Rochester Diocese plans Christmas Masses amid uncertainty
In any other year, packed churches would be an expected part of Christmas liturgies.
But overflowing pews won’t be the norm at Christmas 2020 in the Diocese of Rochester or throughout New York state.
Due to the coronavirus pandemic, state-mandated seating restrictions for houses of worship have forced a significant reduction of pew space available for Christmas Masses — and might even preclude in-person congregations altogether in certain areas.
Diocesan churches have been operating at a 33 percent allowable seating capacity since June 26, when the regions in which they’re located — Finger Lakes and Southern Tier — entered Phase Four of New York’s reopening plan. In recent weeks, many parishes have begun publicizing Christmas Mass schedules designed to accommodate the 33 percent seating.
A number of parishes, for example, are requiring advance registration — in recognition of space limitations and to facilitate contact tracing if it becomes necessary — while also stressing the ongoing need for those in attendance to comply with such safety requirements as face masks, social distancing and hand washing.
Even so, planning for Christmas Masses is only tentative. Elmira’s Most Holy Name of Jesus Parish, for example, expects to offer seven liturgies on Christmas Eve and Christmas Day combined. But as of Nov. 23, all of the parish’s churches remained within an “orange zone” covering much of Chemung County. The zone was established Oct. 21 by Gov. Andrew Cuomo in order to curb sharply rising rates of COVID-19 infections in the immediate area. Attendance at religious services in an orange zone is capped at 25 people, with restrictions also applying to restaurants, schools, private gatherings and high-risk non-essential businesses.
Father Scott Kubinski, pastor of Most Holy Name of Jesus, said if local infection rates don’t drop enough for the orange-zone status to be lifted by Christmas, the parish will only be able to offer Masses via livestream because so few people would be permitted to attend in person. In-person Sunday Masses have been suspended at his parish, as well as St. Mary Our Mother in Horseheads, since orange-zone regulations took effect, he noted.
Meanwhile, Cuomo announced Nov. 23 that orange-zone status applied to parts of the City of Rochester, as well as the towns of Brighton, Gates, Greece, Irondequoit and Pittsford, which joined Chemung County as the only parts of the Rochester Diocese at such a high restriction level as of that date.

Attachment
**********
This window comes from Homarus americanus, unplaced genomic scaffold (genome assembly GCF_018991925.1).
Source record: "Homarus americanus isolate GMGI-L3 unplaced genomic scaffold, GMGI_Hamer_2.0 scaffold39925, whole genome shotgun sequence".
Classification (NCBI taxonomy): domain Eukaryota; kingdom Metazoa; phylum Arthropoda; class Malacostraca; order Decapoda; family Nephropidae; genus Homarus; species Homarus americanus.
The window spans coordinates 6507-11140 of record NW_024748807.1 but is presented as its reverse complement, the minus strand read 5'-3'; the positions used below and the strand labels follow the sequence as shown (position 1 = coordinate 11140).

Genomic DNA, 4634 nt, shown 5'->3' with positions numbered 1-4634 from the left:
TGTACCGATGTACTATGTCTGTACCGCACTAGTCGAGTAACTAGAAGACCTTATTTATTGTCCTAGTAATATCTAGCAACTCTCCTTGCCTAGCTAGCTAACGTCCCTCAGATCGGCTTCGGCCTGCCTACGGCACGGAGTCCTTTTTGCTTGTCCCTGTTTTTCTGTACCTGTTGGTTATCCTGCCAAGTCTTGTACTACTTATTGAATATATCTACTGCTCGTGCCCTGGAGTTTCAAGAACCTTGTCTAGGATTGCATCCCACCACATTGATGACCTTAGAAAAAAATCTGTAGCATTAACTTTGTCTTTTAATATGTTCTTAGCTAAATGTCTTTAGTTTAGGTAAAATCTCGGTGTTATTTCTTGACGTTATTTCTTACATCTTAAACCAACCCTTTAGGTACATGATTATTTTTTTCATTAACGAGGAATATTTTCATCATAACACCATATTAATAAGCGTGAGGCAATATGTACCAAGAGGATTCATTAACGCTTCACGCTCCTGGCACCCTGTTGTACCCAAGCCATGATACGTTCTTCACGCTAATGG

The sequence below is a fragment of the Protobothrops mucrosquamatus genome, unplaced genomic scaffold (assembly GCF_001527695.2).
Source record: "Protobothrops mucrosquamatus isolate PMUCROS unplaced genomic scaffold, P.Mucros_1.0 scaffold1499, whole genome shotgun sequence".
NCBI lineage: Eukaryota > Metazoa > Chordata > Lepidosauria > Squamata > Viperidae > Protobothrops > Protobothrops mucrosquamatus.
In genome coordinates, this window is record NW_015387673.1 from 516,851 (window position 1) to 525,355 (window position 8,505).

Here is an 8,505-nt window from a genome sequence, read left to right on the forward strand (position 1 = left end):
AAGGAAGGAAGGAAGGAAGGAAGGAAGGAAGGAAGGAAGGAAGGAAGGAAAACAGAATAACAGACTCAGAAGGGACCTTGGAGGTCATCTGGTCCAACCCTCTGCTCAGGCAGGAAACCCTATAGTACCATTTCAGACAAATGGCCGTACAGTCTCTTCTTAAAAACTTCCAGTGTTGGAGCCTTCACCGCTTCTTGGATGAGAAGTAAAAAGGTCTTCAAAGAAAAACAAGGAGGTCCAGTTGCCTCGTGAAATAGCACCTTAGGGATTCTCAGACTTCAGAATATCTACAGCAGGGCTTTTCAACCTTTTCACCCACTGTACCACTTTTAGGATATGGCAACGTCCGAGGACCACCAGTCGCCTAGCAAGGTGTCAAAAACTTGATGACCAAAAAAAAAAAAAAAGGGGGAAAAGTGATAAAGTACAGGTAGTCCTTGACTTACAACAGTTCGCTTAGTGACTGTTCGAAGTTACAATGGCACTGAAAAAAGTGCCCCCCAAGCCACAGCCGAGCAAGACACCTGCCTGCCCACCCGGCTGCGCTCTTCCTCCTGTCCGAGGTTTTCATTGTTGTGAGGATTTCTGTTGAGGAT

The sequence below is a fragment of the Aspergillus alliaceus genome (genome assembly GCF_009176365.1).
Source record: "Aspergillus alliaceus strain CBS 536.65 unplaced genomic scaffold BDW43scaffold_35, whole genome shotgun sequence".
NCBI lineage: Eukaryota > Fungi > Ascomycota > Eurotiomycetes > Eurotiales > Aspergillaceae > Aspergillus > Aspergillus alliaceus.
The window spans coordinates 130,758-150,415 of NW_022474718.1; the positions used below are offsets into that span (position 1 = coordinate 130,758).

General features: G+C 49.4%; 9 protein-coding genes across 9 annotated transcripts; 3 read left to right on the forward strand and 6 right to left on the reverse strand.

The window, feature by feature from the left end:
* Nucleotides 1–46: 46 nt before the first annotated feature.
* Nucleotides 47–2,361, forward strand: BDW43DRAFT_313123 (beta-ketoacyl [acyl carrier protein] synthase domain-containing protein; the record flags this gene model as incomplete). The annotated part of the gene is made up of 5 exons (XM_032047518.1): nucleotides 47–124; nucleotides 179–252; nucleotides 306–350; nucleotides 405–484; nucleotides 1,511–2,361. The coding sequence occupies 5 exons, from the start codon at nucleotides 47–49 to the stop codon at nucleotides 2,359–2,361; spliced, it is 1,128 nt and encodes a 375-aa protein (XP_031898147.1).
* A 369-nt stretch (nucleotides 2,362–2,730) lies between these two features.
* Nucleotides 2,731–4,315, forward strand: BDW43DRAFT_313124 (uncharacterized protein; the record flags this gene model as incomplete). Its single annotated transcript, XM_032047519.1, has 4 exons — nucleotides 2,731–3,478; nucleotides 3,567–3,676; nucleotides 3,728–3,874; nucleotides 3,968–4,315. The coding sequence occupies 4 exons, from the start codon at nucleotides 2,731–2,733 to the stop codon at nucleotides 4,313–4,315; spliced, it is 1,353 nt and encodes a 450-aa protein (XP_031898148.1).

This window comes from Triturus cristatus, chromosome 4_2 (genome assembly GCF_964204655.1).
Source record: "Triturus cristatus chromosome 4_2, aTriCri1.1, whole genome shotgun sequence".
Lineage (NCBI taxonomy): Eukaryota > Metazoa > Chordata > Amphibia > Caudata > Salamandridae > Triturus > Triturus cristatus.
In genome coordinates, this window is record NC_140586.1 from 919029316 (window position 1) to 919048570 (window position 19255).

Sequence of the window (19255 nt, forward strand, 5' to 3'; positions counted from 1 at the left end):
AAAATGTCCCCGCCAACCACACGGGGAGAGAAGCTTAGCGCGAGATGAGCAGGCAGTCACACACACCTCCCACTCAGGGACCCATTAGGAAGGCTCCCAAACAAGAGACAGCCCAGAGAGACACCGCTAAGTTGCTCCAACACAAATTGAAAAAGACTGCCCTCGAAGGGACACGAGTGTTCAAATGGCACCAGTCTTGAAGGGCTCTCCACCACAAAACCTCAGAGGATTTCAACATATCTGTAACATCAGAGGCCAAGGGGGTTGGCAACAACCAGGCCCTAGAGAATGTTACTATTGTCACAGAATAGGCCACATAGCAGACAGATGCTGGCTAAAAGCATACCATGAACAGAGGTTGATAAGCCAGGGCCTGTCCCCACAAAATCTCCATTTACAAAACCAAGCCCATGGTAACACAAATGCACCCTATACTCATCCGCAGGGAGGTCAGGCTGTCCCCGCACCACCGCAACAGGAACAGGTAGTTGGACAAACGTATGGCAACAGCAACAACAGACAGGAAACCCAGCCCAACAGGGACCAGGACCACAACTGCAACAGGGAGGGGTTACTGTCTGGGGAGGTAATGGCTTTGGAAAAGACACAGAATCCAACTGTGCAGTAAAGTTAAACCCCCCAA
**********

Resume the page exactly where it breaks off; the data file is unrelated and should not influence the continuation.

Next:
Sister Sheila Stevenson, RSM, pastoral administrator of Henrietta’s St. Marianne Cope Parish, said that by remaining outside the orange zone, her parish could — for the time being — plan for 33 percent capacity at its four Christmas Eve and Christmas Day Masses, all to be held at Guardian Angels Church. Livestreaming would become the only option if Henrietta were to move from yellow- to orange-zone status before Christmas.
Father Kubinski and Sister Stevenson acknowledged that several uncertainties remain in regard to Christmas Masses. Even if they can eventually be held in Elmira at 33 percent capacity, Father Kubinski is unsure how many people would be willing to attend while the pandemic remains a strong threat. The dispensation from Sunday and holy-day obligations granted by Bishop Salvatore R. Matano in the spring remains in effect, and Father Kubinski noted that many parishioners haven’t returned to Mass since then.
“We have no idea how people will respond,” Father Kubinski said. “This (pandemic) is unprecedented, so we have no idea what the reaction will be.”
Sister Stevenson said she also doesn’t know what to expect. On the one hand, she said one of last year’s Christmas Eve Masses at St. Marianne Cope drew 800 people. But she noted that weekly attendance numbers have been falling recently as COVID infection rates in Monroe County have accelerated. If the parish does end up celebrating its Christmas Masses with in-person congregations, there will still be restrictions with regard to singing, which serves as a potential spreader of the coronavirus, and special activities during the children’s liturgy, which would strain the ability for social distancing.
Yet despite the adjustments and unpredictability, Sister Stevenson said it’s important to maintain the season’s overall focus on the importance of celebrating Christ’s birth.
“It’s still Christmas,” she said. “People just have to accept that this is a different kind of year.”
EDITOR’S NOTE: The Catholic Courier will publish and regularly update a list of Christmas livestreams at https://bit.ly/ChristmasLivestreams. Parishioners should check their parish websites for information and instructions before making plans to attend Christmas Masses in person.